By Kevin S. Giles
I often wonder why I didn’t write more as a boy, or if I did, where it all went. My father, forever inclined to purge the attic of anything resembling sentimentality, might have pitched whatever I wrote. Or, maybe, I hardly wrote at all?
Writing seemed painful then. I realize now that was my first lesson about this craft of putting words to innermost thoughts.
In 1965 – the year that my novel Summer of the Black Chevy takes place – owning a personal computer seemed as far-fetched as landing on the moon. My mother had a black Royal typewriter with big round keys that clunked when pushed. Until I was a high school junior I didn’t know how to type anyway, and writing on tablets echoed homework, so I kept stories in my head and went to hang out with friends.
I’ve learned since that hanging out with friends sometimes remains preferable to toiling alone at a keyboard engaged in deeper explorations of myself. That’s the craft of writing. It comes from within, some days more social than others, often mirroring a writer’s mood. The catch is this: yes, writing is lonely, but the writer who lives, talks, listens and observes knows something about what he’s writing.
You get the idea.Take me to Kevin's books: One Woman Against War, Summer of the Black Chevy, Jerry's Riot
When I began writing Summer of the Black Chevy I recalled what I had seen and done as a boy. The book is fiction, but memories are fact, and those recollections come in handy when a writer sitting all alone reaches for a scene, or phrase, or anecdote.
Jack Kerouac is one my favorite authors, so I’ll quote one of his best lines from On The Road, his definitive personal story about the Beat generation:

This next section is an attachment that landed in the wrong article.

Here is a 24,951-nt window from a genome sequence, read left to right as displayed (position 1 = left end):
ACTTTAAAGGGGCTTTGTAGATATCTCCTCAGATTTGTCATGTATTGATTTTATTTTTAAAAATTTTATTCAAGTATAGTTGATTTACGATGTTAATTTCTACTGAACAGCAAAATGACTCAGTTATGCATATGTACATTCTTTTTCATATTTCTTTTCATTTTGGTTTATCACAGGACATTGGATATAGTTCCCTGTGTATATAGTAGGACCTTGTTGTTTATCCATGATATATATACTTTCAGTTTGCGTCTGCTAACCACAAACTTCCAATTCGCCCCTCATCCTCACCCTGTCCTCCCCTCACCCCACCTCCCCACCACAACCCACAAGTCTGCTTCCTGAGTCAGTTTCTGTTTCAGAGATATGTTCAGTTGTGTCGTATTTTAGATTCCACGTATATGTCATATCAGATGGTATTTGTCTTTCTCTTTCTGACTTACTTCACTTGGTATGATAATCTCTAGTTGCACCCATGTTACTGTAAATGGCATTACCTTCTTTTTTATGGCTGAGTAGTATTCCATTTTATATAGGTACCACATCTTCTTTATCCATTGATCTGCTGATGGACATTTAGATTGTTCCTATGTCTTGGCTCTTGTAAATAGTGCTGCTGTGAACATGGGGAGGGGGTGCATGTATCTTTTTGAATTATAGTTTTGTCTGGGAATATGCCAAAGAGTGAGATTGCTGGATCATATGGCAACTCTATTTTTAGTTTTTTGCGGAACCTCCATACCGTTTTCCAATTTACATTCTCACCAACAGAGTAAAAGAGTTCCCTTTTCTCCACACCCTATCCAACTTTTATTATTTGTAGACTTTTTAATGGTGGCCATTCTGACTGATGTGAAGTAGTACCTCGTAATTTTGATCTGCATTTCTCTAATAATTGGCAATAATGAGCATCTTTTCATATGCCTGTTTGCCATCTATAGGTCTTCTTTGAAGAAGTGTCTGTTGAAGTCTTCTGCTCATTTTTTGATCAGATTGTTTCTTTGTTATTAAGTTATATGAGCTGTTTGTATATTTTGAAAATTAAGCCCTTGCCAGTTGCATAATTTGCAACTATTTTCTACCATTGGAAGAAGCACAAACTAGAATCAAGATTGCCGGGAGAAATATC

“The only people for me are the mad ones, the ones who are mad to live, mad to talk, mad to be saved, desirous of everything at the same time, the ones who never yawn or say a commonplace thing, but burn, burn, burn like fabulous yellow roman candles exploding like spiders across the stars.”
I’m quite sure that I never heard of Jack Kerouac when I was busy being a boy in western Montana in the 1960s. Maybe all the magazines talked about him. I don’t know. I was too busy trying on life for myself.
Kerouac’s book was known as a roman à clef, a novel about real life. Such novels barely disguise the true characters; Sal Paradise in On the Road was Kerouac as everyone knew him and Dean Moriarty was Neal Cassady, another Beat figure.
I can’t say that I’m Paul Morrison, my protagonist in Summer of the Black Chevy. I know only that he somehow resembles me, in the way that a writer identifies with memories from his youth. Certainly Paul’s tribulations weren’t mine, at least not in the literal sense. Ah, metaphors, such powerful instruments.
So my life as a boy was a writer’s life, because I was out doing things, and thus accrued real life as writers should. A writer’s life draws from real life, even in fiction. Write about what you know, our English teachers told us.
Summer of the Black Chevy is all about a drive into the past even if we find the signposts weathered with age. They’re not unreadable, though, when we step out of the car to look closer.
Whether the road we backtrack to our youth looks recognizable depends on how far we dare to travel – and whether we let our imaginations lead the way.
Kevin S. Giles is an American journalist and author whose books have roots in his native western Montana. He published One Woman Against War in October 2016. Two other books take place in his hometown of Deer Lodge: a novel, “Summer of the Black Chevy” (2015) and the nonfiction work, “Jerry’s Riot: The True Story of Montana’s 1959 Prison Disturbance.” (2005)